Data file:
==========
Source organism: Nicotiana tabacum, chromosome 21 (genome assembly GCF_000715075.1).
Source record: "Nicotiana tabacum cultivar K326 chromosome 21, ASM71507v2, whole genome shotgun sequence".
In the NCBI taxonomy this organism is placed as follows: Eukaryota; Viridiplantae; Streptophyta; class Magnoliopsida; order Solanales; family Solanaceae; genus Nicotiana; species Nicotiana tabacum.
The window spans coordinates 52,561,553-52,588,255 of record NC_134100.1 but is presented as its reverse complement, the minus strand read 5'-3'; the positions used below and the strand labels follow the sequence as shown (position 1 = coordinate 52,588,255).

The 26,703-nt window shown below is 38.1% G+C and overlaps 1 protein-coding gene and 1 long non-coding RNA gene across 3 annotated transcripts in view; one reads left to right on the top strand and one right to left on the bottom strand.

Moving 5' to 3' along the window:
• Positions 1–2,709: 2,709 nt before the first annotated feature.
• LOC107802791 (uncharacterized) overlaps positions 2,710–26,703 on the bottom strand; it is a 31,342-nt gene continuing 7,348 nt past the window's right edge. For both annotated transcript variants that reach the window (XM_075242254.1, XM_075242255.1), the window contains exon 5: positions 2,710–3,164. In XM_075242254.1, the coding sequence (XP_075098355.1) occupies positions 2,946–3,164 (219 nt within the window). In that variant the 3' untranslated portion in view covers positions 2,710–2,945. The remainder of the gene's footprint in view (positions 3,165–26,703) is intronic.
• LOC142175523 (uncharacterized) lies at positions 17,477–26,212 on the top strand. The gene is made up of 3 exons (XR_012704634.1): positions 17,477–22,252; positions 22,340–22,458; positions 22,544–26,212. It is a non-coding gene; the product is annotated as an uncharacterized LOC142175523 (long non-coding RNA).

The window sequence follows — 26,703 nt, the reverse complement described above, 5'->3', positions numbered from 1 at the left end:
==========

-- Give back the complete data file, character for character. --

Source organism: Nicotiana tabacum, chromosome 21 (genome assembly GCF_000715075.1).
Source record: "Nicotiana tabacum cultivar K326 chromosome 21, ASM71507v2, whole genome shotgun sequence".
In the NCBI taxonomy this organism is placed as follows: Eukaryota; Viridiplantae; Streptophyta; class Magnoliopsida; order Solanales; family Solanaceae; genus Nicotiana; species Nicotiana tabacum.
The window spans coordinates 52,561,553-52,588,255 of record NC_134100.1 but is presented as its reverse complement, the minus strand read 5'-3'; the positions used below and the strand labels follow the sequence as shown (position 1 = coordinate 52,588,255).

The 26,703-nt window shown below is 38.1% G+C and overlaps 1 protein-coding gene and 1 long non-coding RNA gene across 3 annotated transcripts in view; one reads left to right on the top strand and one right to left on the bottom strand.

Moving 5' to 3' along the window:
• Positions 1–2,709: 2,709 nt before the first annotated feature.
• LOC107802791 (uncharacterized) overlaps positions 2,710–26,703 on the bottom strand; it is a 31,342-nt gene continuing 7,348 nt past the window's right edge. For both annotated transcript variants that reach the window (XM_075242254.1, XM_075242255.1), the window contains exon 5: positions 2,710–3,164. In XM_075242254.1, the coding sequence (XP_075098355.1) occupies positions 2,946–3,164 (219 nt within the window). In that variant the 3' untranslated portion in view covers positions 2,710–2,945. The remainder of the gene's footprint in view (positions 3,165–26,703) is intronic.
• LOC142175523 (uncharacterized) lies at positions 17,477–26,212 on the top strand. The gene is made up of 3 exons (XR_012704634.1): positions 17,477–22,252; positions 22,340–22,458; positions 22,544–26,212. It is a non-coding gene; the product is annotated as an uncharacterized LOC142175523 (long non-coding RNA).

The window sequence follows — 26,703 nt, the reverse complement described above, 5'->3', positions numbered from 1 at the left end: